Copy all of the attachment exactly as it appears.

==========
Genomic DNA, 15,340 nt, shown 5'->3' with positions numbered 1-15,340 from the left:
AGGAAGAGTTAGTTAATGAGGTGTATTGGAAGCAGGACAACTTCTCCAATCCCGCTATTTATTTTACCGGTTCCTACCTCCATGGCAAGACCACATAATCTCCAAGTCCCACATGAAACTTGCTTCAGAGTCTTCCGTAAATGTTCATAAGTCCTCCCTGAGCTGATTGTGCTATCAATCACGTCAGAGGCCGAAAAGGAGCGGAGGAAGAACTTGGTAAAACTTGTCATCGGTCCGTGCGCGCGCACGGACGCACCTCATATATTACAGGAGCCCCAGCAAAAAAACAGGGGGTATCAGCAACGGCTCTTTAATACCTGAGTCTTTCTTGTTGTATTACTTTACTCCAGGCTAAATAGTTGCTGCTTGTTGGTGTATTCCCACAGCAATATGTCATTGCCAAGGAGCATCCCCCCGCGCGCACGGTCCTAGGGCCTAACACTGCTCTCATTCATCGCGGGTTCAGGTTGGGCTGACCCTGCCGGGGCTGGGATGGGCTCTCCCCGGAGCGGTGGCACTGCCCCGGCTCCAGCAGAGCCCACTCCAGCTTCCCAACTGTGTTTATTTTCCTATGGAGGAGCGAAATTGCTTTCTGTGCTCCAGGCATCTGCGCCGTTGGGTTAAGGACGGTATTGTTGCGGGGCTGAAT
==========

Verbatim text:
Genomic DNA, 15,340 nt, shown 5'->3' with positions numbered 1-15,340 from the left:
AGGAAGAGTTAGTTAATGAGGTGTATTGGAAGCAGGACAACTTCTCCAATCCCGCTATTTATTTTACCGGTTCCTACCTCCATGGCAAGACCACATAATCTCCAAGTCCCACATGAAACTTGCTTCAGAGTCTTCCGTAAATGTTCATAAGTCCTCCCTGAGCTGATTGTGCTATCAATCACGTCAGAGGCCGAAAAGGAGCGGAGGAAGAACTTGGTAAAACTTGTCATCGGTCCGTGCGCGCGCACGGACGCACCTCATATATTACAGGAGCCCCAGCAAAAAAACAGGGGGTATCAGCAACGGCTCTTTAATACCTGAGTCTTTCTTGTTGTATTACTTTACTCCAGGCTAAATAGTTGCTGCTTGTTGGTGTATTCCCACAGCAATATGTCATTGCCAAGGAGCATCCCCCCGCGCGCACGGTCCTAGGGCCTAACACTGCTCTCATTCATCGCGGGTTCAGGTTGGGCTGACCCTGCCGGGGCTGGGATGGGCTCTCCCCGGAGCGGTGGCACTGCCCCGGCTCCAGCAGAGCCCACTCCAGCTTCCCAACTGTGTTTATTTTCCTATGGAGGAGCGAAATTGCTTTCTGTGCTCCAGGCATCTGCGCCGTTGGGTTAAGGACGGTATTGTTGCGGGGCTGAAT